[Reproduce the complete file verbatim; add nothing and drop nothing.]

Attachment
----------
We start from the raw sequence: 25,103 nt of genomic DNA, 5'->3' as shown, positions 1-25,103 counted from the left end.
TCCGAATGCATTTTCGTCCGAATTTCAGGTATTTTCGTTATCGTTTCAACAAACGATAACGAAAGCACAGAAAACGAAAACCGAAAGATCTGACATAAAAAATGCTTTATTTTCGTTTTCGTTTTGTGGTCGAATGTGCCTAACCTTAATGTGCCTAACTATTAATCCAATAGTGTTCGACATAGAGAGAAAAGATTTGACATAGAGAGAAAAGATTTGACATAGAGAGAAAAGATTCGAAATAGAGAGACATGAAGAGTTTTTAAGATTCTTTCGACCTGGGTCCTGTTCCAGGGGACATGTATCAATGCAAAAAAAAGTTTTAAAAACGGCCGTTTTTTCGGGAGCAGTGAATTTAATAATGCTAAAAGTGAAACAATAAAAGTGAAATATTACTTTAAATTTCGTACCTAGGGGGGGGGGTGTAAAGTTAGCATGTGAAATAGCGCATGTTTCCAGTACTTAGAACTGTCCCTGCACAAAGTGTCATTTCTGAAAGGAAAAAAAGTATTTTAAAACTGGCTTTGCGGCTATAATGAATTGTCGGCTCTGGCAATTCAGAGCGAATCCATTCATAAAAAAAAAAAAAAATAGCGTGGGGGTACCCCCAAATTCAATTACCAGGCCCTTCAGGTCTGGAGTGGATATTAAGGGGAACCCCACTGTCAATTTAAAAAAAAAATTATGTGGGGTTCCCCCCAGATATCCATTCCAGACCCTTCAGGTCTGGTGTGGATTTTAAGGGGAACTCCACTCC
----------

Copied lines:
We start from the raw sequence: 25,103 nt of genomic DNA, 5'->3' as shown, positions 1-25,103 counted from the left end.
TCCGAATGCATTTTCGTCCGAATTTCAGGTATTTTCGTTATCGTTTCAACAAACGATAACGAAAGCACAGAAAACGAAAACCGAAAGATCTGACATAAAAAATGCTTTATTTTCGTTTTCGTTTTGTGGTCGAATGTGCCTAACCTTAATGTGCCTAACTATTAATCCAATAGTGTTCGACATAGAGAGAAAAGATTTGACATAGAGAGAAAAGATTTGACATAGAGAGAAAAGATTCGAAATAGAGAGACATGAAGAGTTTTTAAGATTCTTTCGACCTGGGTCCTGTTCCAGGGGACATGTATCAATGCAAAAAAAAGTTTTAAAAACGGCCGTTTTTTCGGGAGCAGTGAATTTAATAATGCTAAAAGTGAAACAATAAAAGTGAAATATTACTTTAAATTTCGTACCTAGGGGGGGGGGTGTAAAGTTAGCATGTGAAATAGCGCATGTTTCCAGTACTTAGAACTGTCCCTGCACAAAGTGTCATTTCTGAAAGGAAAAAAAGTATTTTAAAACTGGCTTTGCGGCTATAATGAATTGTCGGCTCTGGCAATTCAGAGCGAATCCATTCATAAAAAAAAAAAAAAATAGCGTGGGGGTACCCCCAAATTCAATTACCAGGCCCTTCAGGTCTGGAGTGGATATTAAGGGGAACCCCACTGTCAATTTAAAAAAAAAATTATGTGGGGTTCCCCCCAGATATCCATTCCAGACCCTTCAGGTCTGGTGTGGATTTTAAGGGGAACTCCACTCC